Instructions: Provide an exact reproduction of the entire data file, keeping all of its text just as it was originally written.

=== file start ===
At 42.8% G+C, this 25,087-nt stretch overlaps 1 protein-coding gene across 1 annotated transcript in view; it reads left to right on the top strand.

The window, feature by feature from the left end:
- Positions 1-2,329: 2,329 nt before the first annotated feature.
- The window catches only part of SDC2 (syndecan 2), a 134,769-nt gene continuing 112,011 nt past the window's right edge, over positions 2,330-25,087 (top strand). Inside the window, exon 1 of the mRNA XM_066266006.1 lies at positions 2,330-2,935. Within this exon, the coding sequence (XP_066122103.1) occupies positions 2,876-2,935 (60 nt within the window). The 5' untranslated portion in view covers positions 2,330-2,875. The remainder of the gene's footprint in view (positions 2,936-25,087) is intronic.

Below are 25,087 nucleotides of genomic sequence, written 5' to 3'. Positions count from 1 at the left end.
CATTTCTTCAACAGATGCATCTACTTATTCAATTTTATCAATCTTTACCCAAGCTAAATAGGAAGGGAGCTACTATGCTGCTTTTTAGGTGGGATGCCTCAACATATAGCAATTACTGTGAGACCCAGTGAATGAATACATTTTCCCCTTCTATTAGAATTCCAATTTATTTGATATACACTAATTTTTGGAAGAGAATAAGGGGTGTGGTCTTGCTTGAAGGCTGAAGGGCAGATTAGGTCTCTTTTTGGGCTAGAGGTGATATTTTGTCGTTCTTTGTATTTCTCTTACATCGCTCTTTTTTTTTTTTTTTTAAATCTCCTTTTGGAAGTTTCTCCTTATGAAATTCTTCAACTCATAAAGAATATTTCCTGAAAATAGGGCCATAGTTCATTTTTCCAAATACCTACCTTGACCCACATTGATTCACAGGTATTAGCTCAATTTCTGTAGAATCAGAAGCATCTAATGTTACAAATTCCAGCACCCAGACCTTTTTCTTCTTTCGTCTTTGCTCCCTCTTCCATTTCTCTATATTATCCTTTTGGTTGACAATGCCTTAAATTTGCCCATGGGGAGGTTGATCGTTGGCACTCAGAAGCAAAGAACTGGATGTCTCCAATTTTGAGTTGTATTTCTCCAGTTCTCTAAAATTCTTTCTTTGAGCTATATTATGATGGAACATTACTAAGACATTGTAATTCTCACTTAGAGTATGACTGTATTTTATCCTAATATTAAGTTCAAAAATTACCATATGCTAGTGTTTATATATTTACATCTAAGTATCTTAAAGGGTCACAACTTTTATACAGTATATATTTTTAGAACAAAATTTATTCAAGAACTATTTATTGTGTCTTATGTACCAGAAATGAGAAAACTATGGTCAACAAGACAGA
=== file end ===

At 42.8% G+C, this 25,087-nt stretch overlaps 1 protein-coding gene across 1 annotated transcript in view; it reads left to right on the top strand.

The window, feature by feature from the left end:
- Positions 1-2,329: 2,329 nt before the first annotated feature.
- The window catches only part of SDC2 (syndecan 2), a 134,769-nt gene continuing 112,011 nt past the window's right edge, over positions 2,330-25,087 (top strand). Inside the window, exon 1 of the mRNA XM_066266006.1 lies at positions 2,330-2,935. Within this exon, the coding sequence (XP_066122103.1) occupies positions 2,876-2,935 (60 nt within the window). The 5' untranslated portion in view covers positions 2,330-2,875. The remainder of the gene's footprint in view (positions 2,936-25,087) is intronic.

Below are 25,087 nucleotides of genomic sequence, written 5' to 3'. Positions count from 1 at the left end.
CATTTCTTCAACAGATGCATCTACTTATTCAATTTTATCAATCTTTACCCAAGCTAAATAGGAAGGGAGCTACTATGCTGCTTTTTAGGTGGGATGCCTCAACATATAGCAATTACTGTGAGACCCAGTGAATGAATACATTTTCCCCTTCTATTAGAATTCCAATTTATTTGATATACACTAATTTTTGGAAGAGAATAAGGGGTGTGGTCTTGCTTGAAGGCTGAAGGGCAGATTAGGTCTCTTTTTGGGCTAGAGGTGATATTTTGTCGTTCTTTGTATTTCTCTTACATCGCTCTTTTTTTTTTTTTTTTAAATCTCCTTTTGGAAGTTTCTCCTTATGAAATTCTTCAACTCATAAAGAATATTTCCTGAAAATAGGGCCATAGTTCATTTTTCCAAATACCTACCTTGACCCACATTGATTCACAGGTATTAGCTCAATTTCTGTAGAATCAGAAGCATCTAATGTTACAAATTCCAGCACCCAGACCTTTTTCTTCTTTCGTCTTTGCTCCCTCTTCCATTTCTCTATATTATCCTTTTGGTTGACAATGCCTTAAATTTGCCCATGGGGAGGTTGATCGTTGGCACTCAGAAGCAAAGAACTGGATGTCTCCAATTTTGAGTTGTATTTCTCCAGTTCTCTAAAATTCTTTCTTTGAGCTATATTATGATGGAACATTACTAAGACATTGTAATTCTCACTTAGAGTATGACTGTATTTTATCCTAATATTAAGTTCAAAAATTACCATATGCTAGTGTTTATATATTTACATCTAAGTATCTTAAAGGGTCACAACTTTTATACAGTATATATTTTTAGAACAAAATTTATTCAAGAACTATTTATTGTGTCTTATGTACCAGAAATGAGAAAACTATGGTCAACAAGACAGA